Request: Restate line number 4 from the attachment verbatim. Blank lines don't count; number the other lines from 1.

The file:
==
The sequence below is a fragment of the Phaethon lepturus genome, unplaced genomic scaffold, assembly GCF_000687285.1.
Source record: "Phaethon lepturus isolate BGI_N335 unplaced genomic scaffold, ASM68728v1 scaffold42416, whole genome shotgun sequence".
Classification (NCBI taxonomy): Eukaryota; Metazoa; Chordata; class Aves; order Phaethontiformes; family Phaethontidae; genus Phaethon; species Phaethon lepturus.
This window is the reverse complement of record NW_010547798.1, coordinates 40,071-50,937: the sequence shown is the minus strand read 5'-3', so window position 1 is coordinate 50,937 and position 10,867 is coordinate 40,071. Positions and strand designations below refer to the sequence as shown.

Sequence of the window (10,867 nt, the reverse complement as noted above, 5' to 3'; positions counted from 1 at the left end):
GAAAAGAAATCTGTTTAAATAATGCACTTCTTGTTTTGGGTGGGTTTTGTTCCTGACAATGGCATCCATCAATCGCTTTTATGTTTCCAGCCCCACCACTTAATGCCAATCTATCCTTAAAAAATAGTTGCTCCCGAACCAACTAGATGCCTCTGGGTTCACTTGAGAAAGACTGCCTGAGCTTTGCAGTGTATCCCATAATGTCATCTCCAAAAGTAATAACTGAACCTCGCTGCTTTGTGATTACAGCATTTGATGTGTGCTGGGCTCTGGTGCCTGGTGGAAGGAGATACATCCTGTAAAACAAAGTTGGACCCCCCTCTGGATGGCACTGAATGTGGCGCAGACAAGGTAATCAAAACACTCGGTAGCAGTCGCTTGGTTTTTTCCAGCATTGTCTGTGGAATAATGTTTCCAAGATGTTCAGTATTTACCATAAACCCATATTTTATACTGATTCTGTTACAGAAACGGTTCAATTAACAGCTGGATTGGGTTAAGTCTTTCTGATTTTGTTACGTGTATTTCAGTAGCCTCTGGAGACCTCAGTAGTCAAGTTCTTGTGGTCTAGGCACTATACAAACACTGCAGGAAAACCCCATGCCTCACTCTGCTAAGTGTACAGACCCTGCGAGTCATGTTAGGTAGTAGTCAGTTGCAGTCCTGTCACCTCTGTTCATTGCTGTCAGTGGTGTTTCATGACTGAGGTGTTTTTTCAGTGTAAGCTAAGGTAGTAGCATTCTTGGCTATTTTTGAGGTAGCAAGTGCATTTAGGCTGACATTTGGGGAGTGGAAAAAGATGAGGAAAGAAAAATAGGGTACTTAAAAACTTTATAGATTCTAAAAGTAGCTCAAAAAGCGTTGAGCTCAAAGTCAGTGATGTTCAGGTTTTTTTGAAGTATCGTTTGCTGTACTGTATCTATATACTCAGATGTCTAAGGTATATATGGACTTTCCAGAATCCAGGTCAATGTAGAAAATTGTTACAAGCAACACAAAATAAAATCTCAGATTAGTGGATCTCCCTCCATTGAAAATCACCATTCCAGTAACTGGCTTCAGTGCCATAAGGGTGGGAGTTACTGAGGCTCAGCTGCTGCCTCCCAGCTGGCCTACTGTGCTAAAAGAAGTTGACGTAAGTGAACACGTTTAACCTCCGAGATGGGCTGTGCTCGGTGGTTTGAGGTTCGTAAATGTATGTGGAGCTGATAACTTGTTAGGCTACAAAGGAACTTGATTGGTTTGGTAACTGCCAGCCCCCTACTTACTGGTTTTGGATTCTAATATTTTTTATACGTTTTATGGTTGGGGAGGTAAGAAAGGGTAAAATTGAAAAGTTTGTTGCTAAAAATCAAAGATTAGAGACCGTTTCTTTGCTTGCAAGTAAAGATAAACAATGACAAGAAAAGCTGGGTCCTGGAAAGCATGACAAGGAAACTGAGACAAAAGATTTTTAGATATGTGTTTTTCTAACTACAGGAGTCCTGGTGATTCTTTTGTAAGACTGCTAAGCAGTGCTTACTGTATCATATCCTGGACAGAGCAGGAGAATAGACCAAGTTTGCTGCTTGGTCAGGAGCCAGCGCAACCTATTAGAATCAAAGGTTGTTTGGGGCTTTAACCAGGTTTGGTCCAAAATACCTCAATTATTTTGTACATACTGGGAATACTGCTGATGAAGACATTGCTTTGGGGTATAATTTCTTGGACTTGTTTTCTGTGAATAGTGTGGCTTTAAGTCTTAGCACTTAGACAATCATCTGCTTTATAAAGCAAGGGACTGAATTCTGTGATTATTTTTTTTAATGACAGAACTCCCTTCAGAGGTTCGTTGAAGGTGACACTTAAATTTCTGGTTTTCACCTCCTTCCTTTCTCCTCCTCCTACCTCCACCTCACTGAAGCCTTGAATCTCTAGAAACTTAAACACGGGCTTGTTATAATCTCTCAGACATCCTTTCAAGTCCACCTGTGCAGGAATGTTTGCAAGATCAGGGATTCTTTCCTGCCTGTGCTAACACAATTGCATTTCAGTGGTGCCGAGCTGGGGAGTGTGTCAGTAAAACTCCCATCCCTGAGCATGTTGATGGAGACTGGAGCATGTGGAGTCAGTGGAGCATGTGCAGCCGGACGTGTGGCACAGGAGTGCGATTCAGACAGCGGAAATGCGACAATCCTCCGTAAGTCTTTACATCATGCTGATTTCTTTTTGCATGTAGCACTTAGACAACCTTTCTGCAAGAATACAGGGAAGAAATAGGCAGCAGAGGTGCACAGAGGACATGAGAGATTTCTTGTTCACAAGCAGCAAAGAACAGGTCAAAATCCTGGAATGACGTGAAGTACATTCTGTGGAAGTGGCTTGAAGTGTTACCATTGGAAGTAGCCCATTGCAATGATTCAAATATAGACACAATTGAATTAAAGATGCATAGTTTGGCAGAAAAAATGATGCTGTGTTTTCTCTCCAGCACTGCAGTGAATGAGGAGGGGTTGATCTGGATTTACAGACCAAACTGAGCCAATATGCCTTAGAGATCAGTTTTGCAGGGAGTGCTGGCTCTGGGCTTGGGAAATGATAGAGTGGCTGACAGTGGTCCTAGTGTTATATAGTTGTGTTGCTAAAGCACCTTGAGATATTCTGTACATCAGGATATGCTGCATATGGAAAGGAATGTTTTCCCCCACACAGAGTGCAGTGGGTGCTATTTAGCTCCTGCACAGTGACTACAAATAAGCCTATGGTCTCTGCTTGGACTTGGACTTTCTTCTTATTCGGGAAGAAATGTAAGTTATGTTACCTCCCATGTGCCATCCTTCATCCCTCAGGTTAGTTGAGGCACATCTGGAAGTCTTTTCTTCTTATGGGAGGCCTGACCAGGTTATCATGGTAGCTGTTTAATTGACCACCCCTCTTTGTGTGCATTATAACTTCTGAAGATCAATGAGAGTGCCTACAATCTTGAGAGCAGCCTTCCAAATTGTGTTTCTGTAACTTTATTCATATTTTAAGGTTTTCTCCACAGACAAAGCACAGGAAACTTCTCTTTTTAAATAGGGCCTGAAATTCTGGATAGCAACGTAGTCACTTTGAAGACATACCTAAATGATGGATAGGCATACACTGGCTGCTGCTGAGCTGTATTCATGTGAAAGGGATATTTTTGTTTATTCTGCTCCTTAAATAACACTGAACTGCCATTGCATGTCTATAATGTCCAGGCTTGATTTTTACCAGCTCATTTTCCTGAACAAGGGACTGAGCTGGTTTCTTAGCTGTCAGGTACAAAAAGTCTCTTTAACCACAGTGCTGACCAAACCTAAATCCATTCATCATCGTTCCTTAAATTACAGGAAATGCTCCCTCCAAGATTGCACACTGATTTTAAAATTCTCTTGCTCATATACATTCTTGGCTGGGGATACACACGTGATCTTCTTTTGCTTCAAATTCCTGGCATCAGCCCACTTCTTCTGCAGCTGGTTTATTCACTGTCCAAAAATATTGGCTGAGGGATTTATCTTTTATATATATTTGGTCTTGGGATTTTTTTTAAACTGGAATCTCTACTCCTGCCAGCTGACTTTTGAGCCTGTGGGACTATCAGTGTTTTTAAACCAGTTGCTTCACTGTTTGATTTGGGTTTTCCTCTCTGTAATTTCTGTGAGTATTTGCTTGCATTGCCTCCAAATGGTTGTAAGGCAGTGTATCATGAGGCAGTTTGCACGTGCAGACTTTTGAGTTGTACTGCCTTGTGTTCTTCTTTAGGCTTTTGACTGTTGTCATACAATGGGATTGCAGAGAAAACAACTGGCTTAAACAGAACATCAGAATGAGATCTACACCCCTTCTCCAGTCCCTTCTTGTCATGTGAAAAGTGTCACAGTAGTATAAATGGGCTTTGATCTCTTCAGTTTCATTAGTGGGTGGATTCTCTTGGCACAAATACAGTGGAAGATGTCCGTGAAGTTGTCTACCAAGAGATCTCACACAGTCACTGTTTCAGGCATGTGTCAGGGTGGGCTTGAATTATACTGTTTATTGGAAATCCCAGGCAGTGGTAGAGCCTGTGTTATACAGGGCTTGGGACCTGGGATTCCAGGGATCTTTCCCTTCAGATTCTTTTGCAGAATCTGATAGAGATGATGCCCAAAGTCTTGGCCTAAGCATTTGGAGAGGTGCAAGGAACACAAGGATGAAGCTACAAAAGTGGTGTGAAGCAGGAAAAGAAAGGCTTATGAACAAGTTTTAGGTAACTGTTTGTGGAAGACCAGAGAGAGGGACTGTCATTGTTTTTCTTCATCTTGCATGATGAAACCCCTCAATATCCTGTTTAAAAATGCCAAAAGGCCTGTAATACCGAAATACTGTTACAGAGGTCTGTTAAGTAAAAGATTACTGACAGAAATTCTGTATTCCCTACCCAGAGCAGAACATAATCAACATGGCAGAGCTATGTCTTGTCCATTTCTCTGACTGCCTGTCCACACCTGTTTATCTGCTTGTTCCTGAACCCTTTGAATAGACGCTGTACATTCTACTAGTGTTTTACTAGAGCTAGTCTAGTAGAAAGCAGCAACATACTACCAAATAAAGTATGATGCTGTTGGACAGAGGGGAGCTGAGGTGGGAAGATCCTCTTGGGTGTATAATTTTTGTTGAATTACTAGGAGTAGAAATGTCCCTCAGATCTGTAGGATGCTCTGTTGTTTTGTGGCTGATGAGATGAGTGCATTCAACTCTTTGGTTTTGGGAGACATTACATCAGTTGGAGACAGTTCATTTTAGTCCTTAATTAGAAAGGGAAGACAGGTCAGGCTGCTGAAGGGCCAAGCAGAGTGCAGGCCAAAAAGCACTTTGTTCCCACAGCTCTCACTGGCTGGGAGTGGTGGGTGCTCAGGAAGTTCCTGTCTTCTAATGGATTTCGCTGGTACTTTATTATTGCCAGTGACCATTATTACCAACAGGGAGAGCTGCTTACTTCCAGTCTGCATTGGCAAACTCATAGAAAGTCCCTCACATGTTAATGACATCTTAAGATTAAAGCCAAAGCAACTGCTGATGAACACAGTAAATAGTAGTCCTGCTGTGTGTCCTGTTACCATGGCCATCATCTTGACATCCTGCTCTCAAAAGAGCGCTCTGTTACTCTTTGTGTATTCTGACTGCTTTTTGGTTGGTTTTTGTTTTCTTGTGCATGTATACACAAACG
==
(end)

This window is the reverse complement of record NW_010547798.1, coordinates 40,071-50,937: the sequence shown is the minus strand read 5'-3', so window position 1 is coordinate 50,937 and position 10,867 is coordinate 40,071. Positions and strand designations below refer to the sequence as shown.